It is said to be a royal among sea animals because it has blue blood, literally. And the cuttlefish has a large heart. Actually, it is not one but three hearts.

And it is not even a fish but belongs to the same family as the squid and the octopus. They are called the cephalopods, which literally translated means head-foot.

The blood of the cuttlefish is blue because of the huge amount of copper in it. While it uses two of its hearts to pump blood into the gills (the lung of the fish) where it absorbs oxygen, the third heart pumps blood into the other organs.

Cuttlefish swimming in ocean
Cuttlefish swimming in ocean

With their flattened bodies, cuttlefish are well suited to life on the sea bed, where they hunt for molluscs and small fish. They have a chalky internal shell called cuttlebone that often gets washed ashore. The cuttlebone has a use: it is fed to canaries and parrots.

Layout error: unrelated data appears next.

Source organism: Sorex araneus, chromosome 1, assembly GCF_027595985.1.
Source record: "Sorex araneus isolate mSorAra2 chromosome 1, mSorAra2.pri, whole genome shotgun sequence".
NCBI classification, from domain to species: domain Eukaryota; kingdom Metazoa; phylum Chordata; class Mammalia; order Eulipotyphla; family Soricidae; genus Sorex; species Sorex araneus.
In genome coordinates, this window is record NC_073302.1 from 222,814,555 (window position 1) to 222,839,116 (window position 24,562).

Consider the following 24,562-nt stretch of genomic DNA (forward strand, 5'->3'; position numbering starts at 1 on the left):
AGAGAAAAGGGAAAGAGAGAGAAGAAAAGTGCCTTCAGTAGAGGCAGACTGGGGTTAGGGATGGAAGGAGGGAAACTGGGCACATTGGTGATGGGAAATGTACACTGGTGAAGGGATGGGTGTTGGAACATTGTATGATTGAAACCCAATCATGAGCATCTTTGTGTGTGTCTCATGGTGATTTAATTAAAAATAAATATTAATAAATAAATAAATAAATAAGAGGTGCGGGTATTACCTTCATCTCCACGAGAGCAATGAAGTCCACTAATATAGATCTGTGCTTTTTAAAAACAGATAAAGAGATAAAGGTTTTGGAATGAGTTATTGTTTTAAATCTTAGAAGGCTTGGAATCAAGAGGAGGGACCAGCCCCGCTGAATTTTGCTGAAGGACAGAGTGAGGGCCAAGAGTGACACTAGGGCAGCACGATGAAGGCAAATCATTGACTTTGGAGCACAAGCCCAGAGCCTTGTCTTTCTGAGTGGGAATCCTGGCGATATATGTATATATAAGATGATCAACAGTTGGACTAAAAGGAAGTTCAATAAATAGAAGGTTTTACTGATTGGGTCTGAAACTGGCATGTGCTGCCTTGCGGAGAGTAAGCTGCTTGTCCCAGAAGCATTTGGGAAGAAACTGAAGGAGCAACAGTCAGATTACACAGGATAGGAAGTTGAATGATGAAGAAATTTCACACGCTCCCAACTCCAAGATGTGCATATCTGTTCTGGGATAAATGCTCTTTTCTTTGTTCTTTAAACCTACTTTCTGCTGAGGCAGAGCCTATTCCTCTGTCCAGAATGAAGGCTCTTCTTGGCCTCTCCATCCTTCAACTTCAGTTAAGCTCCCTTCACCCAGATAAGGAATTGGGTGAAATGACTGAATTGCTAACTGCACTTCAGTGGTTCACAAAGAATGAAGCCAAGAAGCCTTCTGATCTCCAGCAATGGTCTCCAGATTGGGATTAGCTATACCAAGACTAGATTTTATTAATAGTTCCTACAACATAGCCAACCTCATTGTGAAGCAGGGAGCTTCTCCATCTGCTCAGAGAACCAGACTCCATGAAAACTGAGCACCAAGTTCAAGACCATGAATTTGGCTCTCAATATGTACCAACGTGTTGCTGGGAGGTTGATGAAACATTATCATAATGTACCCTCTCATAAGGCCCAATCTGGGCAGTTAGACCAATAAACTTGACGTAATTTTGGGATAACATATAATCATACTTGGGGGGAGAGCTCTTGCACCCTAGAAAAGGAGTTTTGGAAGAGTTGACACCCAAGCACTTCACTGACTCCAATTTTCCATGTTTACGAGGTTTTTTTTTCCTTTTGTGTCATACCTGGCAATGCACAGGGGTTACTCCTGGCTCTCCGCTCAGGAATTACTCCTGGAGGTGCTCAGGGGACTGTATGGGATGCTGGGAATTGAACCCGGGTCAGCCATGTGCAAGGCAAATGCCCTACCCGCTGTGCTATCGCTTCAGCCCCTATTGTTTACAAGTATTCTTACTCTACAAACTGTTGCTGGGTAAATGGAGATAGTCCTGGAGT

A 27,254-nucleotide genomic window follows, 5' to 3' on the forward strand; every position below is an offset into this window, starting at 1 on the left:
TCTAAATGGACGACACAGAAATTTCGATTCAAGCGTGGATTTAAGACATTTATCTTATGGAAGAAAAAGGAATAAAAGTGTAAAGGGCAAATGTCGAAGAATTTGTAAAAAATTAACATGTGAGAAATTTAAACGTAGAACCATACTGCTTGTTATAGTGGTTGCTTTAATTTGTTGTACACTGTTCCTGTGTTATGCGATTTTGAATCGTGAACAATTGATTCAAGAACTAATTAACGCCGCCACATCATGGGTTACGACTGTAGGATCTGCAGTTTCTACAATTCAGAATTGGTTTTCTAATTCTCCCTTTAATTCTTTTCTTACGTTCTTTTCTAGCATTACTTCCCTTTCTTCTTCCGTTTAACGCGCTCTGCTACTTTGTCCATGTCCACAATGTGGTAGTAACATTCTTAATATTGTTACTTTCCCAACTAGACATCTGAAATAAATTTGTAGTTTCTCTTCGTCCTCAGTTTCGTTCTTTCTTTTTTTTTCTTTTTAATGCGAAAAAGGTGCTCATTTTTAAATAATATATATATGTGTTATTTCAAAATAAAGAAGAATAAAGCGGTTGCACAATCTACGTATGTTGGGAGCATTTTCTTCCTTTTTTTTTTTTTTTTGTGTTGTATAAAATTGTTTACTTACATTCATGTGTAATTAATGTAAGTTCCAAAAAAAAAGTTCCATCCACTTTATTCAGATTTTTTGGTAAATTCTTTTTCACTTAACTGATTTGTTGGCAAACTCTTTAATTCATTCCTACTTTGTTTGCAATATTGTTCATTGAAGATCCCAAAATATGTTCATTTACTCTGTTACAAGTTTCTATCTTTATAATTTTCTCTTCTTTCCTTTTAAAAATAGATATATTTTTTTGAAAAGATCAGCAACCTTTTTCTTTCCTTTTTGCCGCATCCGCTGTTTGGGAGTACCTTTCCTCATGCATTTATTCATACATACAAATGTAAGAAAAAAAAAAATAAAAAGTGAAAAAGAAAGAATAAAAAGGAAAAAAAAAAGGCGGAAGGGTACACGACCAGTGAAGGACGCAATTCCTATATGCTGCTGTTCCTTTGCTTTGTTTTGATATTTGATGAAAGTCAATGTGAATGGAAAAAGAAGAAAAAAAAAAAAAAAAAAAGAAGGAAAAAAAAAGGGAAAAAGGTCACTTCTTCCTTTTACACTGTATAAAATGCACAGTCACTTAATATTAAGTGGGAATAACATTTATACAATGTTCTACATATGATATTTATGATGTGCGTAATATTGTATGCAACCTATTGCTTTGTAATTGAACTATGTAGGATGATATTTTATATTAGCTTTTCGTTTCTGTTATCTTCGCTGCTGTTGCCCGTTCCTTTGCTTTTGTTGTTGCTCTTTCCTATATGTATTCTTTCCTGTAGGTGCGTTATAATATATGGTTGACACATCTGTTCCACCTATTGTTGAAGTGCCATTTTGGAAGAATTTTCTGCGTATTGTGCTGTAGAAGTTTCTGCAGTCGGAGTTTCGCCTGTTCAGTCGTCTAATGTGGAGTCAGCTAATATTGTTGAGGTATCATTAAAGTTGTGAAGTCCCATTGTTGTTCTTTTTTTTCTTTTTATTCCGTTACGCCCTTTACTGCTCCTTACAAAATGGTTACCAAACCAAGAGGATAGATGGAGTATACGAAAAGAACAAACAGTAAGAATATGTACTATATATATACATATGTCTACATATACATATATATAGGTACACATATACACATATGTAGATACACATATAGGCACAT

The cuttlefish is a master at camouflage; it can change its colour to match its background and hide from its predators. This is done by adjusting the size of the pigment sacs in its skin.

The pigment sacs are small bags in which the cuttlefish carries several colours. If the attacking animal still manages to detect the cuttlefish, it ejects a black liquid blinding the attacker temporarily while it escapes.

228 words | 2 minutes
Readability: Grade 8 (13-14 year old children)
Based on Flesch–Kincaid readability scores

Filed under: planet earth
Tags: #heart, #pigments

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